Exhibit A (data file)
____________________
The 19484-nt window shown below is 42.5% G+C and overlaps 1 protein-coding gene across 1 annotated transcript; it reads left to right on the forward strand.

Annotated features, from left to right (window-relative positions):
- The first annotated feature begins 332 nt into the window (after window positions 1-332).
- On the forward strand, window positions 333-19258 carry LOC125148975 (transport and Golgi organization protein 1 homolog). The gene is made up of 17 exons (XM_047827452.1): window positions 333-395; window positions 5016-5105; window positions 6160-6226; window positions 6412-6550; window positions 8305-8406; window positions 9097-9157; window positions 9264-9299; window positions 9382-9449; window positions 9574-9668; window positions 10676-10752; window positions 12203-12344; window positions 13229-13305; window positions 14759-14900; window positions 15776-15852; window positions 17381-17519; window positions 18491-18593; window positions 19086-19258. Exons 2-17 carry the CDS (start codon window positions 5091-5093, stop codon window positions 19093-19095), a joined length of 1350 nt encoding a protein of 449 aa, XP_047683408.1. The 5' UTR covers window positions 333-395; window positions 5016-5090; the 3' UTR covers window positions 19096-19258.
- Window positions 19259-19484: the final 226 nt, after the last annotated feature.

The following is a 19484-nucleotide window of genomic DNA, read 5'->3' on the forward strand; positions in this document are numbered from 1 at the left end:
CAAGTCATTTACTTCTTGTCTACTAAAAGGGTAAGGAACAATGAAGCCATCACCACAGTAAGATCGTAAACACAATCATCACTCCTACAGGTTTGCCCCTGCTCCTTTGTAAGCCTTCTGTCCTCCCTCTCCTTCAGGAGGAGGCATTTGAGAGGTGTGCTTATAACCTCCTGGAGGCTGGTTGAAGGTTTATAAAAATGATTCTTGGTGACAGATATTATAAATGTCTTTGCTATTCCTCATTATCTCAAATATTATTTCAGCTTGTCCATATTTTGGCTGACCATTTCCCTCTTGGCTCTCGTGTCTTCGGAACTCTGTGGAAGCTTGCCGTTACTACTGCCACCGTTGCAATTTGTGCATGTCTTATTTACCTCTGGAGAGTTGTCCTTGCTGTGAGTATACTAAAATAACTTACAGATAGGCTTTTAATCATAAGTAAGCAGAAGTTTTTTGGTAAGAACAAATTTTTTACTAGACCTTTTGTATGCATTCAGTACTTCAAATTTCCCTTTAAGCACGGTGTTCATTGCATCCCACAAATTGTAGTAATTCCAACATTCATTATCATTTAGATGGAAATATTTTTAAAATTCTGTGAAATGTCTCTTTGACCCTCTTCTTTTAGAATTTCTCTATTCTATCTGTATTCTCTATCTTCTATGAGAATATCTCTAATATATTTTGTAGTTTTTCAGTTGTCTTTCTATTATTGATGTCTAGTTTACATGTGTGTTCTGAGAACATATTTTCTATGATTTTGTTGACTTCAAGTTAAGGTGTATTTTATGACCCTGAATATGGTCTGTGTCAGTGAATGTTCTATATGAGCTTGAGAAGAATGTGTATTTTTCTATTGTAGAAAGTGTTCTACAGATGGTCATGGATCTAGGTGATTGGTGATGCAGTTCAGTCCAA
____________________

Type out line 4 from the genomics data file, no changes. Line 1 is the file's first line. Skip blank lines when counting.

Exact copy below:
- On the forward strand, window positions 333-19258 carry LOC125148975 (transport and Golgi organization protein 1 homolog). The gene is made up of 17 exons (XM_047827452.1): window positions 333-395; window positions 5016-5105; window positions 6160-6226; window positions 6412-6550; window positions 8305-8406; window positions 9097-9157; window positions 9264-9299; window positions 9382-9449; window positions 9574-9668; window positions 10676-10752; window positions 12203-12344; window positions 13229-13305; window positions 14759-14900; window positions 15776-15852; window positions 17381-17519; window positions 18491-18593; window positions 19086-19258. Exons 2-17 carry the CDS (start codon window positions 5091-5093, stop codon window positions 19093-19095), a joined length of 1350 nt encoding a protein of 449 aa, XP_047683408.1. The 5' UTR covers window positions 333-395; window positions 5016-5090; the 3' UTR covers window positions 19096-19258.